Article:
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Monday, May 26, 1890

     7.55 P.M. W. in his room, reading Lippincott's: light high up. Not very well: said he had had "a bad day"—had "caught cold."

     I had for him three beautiful dark roses, out of our own ground, sent by Agnes. He held them in his hands, smelled them, regarded them, a long time—remarking: "They seem to me the most beautiful I have ever seen: as specimens absolutely perfect. The thought will come, did they just happen

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so, or have they deeper, deepest reasons for being? Yes—yes—that is the seat of all our questions—the wonder that makes us all our mysteries."
And by and bye he would have it that I take an orange to Agnes as "recognition and remembrance in turn."

     Spoke of "bad news"—viz. "a letter from Alys Smith, who tells me she cannot come Saturday—that her examinations are near, her studies imperative, and so on." In a little he continued: "The thought has come to me, if we had not better abandon the whole project." But why? "Well, you must not be Socratic—must not ask why." Further on, however, explaining: "I confess that the thought arose out of Alys Smith's letter. And between you and me, I don't think that letter quite satisfies me—no, it does not." "I had quite calculated on Alys, and her default—the default, anyhow, of most of the women—excites my reflection—may prove to have a significance." I could see he was disappointed—he had made such a point of it. I explained that Bush would come over from New York. This appeared to cheer him. Adler had written that he would be far west by Saturday, (en route to Denver) else he would be with us—W. saying: "Whatever comes with the yes and no of others, I feel the truth and honor of Adler's: I trust every word he says." As to some of the "boys" in Philadelphia who might attend— "If there are vacant chairs, let them come: it would be well." No word yet from Gilder, Stedman or Ingersoll. "I guess we will get on all right—reach the end of our voyage some way—it is a thing I leave in your hands."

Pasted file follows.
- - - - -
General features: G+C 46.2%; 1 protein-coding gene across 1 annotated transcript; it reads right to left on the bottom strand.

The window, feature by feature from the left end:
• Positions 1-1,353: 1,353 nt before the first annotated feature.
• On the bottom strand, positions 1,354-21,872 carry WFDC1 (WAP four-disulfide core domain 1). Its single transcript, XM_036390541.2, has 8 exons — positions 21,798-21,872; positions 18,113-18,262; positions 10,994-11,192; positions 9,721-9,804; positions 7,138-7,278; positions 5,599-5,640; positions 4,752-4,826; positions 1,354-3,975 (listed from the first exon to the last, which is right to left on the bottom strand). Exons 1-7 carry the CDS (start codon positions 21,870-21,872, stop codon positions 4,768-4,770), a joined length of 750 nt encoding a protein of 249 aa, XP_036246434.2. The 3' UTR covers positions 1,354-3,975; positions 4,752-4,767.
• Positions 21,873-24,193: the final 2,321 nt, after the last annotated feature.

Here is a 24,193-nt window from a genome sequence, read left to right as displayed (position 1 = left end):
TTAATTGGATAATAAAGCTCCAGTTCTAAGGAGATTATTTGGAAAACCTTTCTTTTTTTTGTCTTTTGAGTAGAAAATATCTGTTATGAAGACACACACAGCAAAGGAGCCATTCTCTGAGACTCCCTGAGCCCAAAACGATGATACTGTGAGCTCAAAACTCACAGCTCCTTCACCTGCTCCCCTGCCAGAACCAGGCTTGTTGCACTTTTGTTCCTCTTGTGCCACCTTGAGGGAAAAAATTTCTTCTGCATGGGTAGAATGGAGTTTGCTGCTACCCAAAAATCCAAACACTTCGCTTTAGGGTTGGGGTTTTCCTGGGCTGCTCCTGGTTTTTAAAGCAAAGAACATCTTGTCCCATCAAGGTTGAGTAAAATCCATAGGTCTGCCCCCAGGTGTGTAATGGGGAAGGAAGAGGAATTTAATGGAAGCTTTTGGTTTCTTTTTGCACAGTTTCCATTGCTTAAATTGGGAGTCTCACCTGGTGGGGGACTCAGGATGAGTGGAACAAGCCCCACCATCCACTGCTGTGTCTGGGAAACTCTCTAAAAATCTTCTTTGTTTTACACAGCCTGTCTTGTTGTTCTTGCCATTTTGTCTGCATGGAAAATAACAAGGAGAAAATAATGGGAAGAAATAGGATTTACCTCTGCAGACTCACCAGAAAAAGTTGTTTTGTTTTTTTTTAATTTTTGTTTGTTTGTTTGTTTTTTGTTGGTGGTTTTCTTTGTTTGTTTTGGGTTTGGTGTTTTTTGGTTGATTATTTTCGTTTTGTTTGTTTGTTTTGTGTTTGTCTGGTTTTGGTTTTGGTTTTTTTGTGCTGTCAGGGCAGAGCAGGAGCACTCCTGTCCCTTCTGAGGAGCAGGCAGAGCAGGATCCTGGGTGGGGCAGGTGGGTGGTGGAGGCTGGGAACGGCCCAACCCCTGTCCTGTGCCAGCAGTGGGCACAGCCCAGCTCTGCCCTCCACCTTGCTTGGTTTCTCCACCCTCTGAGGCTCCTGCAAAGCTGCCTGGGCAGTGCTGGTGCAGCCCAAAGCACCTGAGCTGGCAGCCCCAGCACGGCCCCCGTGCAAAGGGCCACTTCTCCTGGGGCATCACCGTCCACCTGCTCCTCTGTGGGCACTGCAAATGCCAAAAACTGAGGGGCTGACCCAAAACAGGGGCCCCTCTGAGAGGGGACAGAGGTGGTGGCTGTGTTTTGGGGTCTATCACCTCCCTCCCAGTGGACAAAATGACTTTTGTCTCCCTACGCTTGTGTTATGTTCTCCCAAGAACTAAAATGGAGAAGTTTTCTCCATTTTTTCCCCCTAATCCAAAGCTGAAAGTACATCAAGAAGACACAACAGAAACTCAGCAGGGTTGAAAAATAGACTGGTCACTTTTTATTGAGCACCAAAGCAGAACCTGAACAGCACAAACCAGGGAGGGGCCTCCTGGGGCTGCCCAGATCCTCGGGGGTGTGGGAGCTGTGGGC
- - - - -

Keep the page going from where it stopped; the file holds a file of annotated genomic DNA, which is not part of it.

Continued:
Bucke comes down tomorrow from Telford. I had a note from him today. We referred to Ellis' book. W. remarked: "The thing that most impresses me is the daringness of the man: he has his beliefs and will say them. And if I may say it, besides the scholarliness they betray, they have a mathematical quality—a tendency to figure everything out into evident outlines. The Heine essay is of the same order—more markedly

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so, if anything—the mathematical exactness there, too."
I said the essay had to me strikingly set off the Sarrazin essay, to which W.— "I can well see how it should—how it does to me also." And further— "The great point is to have judgment—a new point of view, as this undoubtedly is. And this is a vigorous man, too."

     Found on the table another Washington photograph, unmounted, which he said I should take if I cared to. "Mount it on cardboard—get your father to—then bring it back to me and I'll put my name on it."


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